But the toll that companies exacted from grumbling Ontarians in exchange for maintaining public highways was much more than just a cut-rate precursor of the privatized 407. "Davenport is the oldest road in Ontario," Ms. Beecroft says. "It began at the end of the ice age."

You'll have to wait for the interpretative museum to open to get the full story about toll-collecting's geological roots. Suffice to say that Davenport follows the shoreline of the original Lake Iroquois, which washed up against the escarpment that extends out to the Scarborough Bluffs. As the lake's waters receded about 10,000 years ago, native people exploited the trail that had become accessible along the foot of the hill. When the French arrived in the early 17th century, this path became a major trade route, and their British successors made it the main road between Niagara and Montreal. The researchers from the Community History Project plan to install examples of early macadam and corduroy roads on the site.

For visitors not entranced by the history of tolls or roads, by the lost stories of the city's French roots, or the shameful betrayals of the Mississauga Indians who once lived here, the cottage can offer up a revealing picture of lower-class existence in 19th-century Toronto. If Casa Loma and Spadina House on the brow of the escarpment represent the aristocratic Upstairs, the tollkeeper's three-room house, with unheated bedrooms where children would sleep three to a bed, is all too clearly Downstairs. You get a completely different picture of Toronto when Ms. Beeforth says matter-of-factly, "The children's job was to go over to Taddle Creek, in Wychwood Park, and fetch the family's water."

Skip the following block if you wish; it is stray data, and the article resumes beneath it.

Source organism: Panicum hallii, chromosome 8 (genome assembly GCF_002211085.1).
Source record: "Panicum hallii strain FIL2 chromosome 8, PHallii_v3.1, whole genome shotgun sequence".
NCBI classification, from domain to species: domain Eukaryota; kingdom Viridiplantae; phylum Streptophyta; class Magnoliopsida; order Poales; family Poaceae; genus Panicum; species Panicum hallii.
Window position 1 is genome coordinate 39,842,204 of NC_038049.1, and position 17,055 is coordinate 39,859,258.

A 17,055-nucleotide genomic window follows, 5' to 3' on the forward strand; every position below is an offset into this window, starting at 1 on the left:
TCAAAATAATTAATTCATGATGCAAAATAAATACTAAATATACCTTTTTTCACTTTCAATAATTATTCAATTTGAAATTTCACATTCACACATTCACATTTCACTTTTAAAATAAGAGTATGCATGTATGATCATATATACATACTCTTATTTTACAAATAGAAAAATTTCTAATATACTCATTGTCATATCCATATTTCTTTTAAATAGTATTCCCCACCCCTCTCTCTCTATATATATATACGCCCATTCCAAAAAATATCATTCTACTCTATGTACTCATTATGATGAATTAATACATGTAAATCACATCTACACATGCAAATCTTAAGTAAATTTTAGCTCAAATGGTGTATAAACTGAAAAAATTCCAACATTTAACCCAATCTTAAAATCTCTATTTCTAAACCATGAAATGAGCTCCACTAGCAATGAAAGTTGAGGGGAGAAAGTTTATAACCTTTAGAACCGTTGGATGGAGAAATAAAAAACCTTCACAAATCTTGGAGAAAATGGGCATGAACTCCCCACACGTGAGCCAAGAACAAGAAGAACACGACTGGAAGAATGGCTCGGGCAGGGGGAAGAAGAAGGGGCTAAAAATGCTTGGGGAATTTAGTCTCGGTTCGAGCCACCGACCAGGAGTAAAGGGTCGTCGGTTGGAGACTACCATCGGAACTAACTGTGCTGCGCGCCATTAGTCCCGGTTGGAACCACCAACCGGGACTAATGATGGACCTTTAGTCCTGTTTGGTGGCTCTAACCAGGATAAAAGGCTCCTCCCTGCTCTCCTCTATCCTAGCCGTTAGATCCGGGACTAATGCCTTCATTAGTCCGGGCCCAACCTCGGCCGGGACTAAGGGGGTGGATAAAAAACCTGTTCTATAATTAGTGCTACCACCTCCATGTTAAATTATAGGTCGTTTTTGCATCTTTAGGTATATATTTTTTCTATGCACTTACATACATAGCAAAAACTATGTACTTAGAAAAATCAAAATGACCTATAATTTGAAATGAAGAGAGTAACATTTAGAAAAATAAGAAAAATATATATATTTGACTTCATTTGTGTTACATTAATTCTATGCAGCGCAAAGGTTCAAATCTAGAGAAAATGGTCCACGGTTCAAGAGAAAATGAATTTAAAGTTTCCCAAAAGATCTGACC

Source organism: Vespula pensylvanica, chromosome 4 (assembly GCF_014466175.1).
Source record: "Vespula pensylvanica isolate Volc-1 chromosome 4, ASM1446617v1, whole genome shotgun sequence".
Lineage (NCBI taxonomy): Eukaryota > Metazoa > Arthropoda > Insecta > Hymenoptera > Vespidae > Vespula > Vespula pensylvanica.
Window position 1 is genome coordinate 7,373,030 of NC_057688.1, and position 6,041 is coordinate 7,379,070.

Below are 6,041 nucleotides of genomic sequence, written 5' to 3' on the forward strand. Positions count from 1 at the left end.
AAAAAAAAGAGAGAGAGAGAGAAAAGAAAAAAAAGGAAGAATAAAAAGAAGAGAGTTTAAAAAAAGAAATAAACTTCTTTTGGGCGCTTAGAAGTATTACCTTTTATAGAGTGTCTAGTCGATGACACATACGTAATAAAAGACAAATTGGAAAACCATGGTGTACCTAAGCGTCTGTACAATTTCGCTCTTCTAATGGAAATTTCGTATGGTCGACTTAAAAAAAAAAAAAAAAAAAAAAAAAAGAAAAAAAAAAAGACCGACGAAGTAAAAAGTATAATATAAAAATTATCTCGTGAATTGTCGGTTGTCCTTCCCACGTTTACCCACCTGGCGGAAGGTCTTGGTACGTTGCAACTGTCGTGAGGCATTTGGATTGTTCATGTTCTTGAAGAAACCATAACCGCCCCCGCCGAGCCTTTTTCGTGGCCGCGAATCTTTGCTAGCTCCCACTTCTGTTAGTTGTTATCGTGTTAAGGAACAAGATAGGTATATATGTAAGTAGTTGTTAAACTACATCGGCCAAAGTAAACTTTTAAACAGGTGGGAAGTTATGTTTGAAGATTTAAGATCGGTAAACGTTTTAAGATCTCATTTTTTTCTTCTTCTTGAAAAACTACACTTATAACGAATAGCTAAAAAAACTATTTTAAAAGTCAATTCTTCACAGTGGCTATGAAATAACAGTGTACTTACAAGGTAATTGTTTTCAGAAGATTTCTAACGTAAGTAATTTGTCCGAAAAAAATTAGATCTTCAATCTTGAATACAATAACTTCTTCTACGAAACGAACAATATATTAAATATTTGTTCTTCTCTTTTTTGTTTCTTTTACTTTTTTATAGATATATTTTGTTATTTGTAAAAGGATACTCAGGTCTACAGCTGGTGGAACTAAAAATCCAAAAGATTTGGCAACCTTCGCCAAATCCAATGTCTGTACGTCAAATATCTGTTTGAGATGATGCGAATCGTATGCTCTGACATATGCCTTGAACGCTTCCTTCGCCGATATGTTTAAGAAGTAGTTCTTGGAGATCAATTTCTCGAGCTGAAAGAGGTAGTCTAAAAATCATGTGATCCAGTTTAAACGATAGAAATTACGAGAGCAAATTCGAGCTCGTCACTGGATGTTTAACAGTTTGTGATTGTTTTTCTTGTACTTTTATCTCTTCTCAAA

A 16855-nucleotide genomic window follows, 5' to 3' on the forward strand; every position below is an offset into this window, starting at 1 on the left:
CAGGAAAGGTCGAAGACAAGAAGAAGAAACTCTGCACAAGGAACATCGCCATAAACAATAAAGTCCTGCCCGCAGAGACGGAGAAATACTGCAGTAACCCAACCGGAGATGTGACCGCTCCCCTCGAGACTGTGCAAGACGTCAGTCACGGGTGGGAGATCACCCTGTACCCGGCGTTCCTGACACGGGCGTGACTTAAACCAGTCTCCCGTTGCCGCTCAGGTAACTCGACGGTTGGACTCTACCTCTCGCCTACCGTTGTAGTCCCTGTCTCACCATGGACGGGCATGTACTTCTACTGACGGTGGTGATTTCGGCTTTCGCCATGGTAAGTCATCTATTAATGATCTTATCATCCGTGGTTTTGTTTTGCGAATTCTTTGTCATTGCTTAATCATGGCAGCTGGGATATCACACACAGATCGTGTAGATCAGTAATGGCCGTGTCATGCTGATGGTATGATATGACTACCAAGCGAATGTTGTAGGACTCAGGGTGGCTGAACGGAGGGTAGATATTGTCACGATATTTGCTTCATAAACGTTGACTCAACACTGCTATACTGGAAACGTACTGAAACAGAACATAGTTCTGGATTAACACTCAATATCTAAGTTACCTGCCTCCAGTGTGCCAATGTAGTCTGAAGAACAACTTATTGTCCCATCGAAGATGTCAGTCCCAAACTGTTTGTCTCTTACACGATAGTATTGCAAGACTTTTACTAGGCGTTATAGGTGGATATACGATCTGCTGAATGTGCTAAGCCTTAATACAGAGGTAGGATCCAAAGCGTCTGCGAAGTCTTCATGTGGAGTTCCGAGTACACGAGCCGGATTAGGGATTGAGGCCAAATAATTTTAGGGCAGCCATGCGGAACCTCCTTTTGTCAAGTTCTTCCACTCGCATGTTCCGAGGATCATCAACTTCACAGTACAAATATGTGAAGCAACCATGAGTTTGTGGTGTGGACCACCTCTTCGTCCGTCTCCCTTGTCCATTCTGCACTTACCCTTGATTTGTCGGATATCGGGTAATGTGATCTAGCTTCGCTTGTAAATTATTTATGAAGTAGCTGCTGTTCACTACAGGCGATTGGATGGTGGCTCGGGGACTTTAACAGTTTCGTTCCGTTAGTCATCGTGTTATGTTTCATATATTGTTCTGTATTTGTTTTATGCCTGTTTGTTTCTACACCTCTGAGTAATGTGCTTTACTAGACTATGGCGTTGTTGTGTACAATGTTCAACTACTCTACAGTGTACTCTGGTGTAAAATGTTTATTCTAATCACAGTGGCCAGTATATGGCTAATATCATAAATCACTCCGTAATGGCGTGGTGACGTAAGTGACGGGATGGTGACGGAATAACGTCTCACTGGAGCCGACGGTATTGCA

When she hears some of these stories, Ms. Finlayson, an architect, can't contain her enthusiasm. "It makes me wish they were finished even more," she says. "It seemed like they had run out of steam, but this sounds like it could be a very good thing for the park."

For all the ambitions of the Community History Project, there's still the more pressing problem of the nearly $200,000 needed for the small cottage to live up to its promise. Ms. Beecroft is consumed by worries that the impatient City of Toronto will take over the cottage if she and her fellow volunteers, who have spent countless hours fashioning cedar shingles, stripping off seven layers of flooring and hammering in handmade nails, can't finish the project this year.

Her friend, former city councillor Ila Bossons, who in a mad fit of fundraising once ran out into the Davenport traffic and collected tolls from astonished drivers, tells her not to worry. "The city doesn't want to take over stuff like this," she says. "It's too quixotic."

And, though the passion of volunteerism is what has made the tollkeeper's cottage the near-reality it is, Ms. Bossons feels the time has come to move on. "All the old volunteers are dying out and heritage isn't sexy enough for the young. I think they need to become more entrepreneurial -- you can have all the volunteers in the world to nail down shingles, but if you don't have the capital, it's very hard."

The hardness shows. Right now, Ms. Beecroft is waiting for a volunteer carpenter promised to her by Mr. Mihevc and the carpenters union to finish some framing. Perhaps she should be more grateful. But, fierce advocate that she is, she remains defiant. "We haven't made a $500,000 investment for the city to screw this up the way they've done with the rest of our heritage."